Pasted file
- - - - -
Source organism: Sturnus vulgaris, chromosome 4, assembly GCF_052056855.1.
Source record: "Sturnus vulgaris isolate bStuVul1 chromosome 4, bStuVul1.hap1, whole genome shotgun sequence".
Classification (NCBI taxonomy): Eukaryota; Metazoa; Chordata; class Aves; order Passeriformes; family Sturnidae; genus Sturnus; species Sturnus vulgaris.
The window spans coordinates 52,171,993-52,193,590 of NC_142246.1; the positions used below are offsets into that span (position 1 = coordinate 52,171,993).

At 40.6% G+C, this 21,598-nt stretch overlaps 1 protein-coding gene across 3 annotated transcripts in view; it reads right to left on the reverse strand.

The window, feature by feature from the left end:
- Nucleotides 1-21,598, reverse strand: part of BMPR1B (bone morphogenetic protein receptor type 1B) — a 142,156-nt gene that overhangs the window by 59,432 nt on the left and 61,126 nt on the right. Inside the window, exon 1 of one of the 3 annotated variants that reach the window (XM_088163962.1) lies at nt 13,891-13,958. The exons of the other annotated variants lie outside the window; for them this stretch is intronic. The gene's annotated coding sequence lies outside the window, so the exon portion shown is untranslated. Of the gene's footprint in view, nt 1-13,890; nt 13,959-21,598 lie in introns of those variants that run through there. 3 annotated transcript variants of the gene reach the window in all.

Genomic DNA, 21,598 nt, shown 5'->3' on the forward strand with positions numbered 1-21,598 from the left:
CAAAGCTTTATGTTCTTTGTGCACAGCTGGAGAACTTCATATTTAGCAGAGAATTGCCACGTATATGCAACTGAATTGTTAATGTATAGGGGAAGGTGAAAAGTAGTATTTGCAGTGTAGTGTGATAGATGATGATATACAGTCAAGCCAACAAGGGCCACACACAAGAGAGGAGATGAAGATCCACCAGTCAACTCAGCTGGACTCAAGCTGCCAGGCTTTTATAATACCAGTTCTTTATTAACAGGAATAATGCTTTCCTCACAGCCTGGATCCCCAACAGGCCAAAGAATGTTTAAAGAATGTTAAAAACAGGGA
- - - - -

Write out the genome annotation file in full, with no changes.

Source organism: Sturnus vulgaris, chromosome 4, assembly GCF_052056855.1.
Source record: "Sturnus vulgaris isolate bStuVul1 chromosome 4, bStuVul1.hap1, whole genome shotgun sequence".
Classification (NCBI taxonomy): Eukaryota; Metazoa; Chordata; class Aves; order Passeriformes; family Sturnidae; genus Sturnus; species Sturnus vulgaris.
The window spans coordinates 52,171,993-52,193,590 of NC_142246.1; the positions used below are offsets into that span (position 1 = coordinate 52,171,993).

At 40.6% G+C, this 21,598-nt stretch overlaps 1 protein-coding gene across 3 annotated transcripts in view; it reads right to left on the reverse strand.

The window, feature by feature from the left end:
- Nucleotides 1-21,598, reverse strand: part of BMPR1B (bone morphogenetic protein receptor type 1B) — a 142,156-nt gene that overhangs the window by 59,432 nt on the left and 61,126 nt on the right. Inside the window, exon 1 of one of the 3 annotated variants that reach the window (XM_088163962.1) lies at nt 13,891-13,958. The exons of the other annotated variants lie outside the window; for them this stretch is intronic. The gene's annotated coding sequence lies outside the window, so the exon portion shown is untranslated. Of the gene's footprint in view, nt 1-13,890; nt 13,959-21,598 lie in introns of those variants that run through there. 3 annotated transcript variants of the gene reach the window in all.

Genomic DNA, 21,598 nt, shown 5'->3' on the forward strand with positions numbered 1-21,598 from the left:
CAAAGCTTTATGTTCTTTGTGCACAGCTGGAGAACTTCATATTTAGCAGAGAATTGCCACGTATATGCAACTGAATTGTTAATGTATAGGGGAAGGTGAAAAGTAGTATTTGCAGTGTAGTGTGATAGATGATGATATACAGTCAAGCCAACAAGGGCCACACACAAGAGAGGAGATGAAGATCCACCAGTCAACTCAGCTGGACTCAAGCTGCCAGGCTTTTATAATACCAGTTCTTTATTAACAGGAATAATGCTTTCCTCACAGCCTGGATCCCCAACAGGCCAAAGAATGTTTAAAGAATGTTAAAAACAGGGA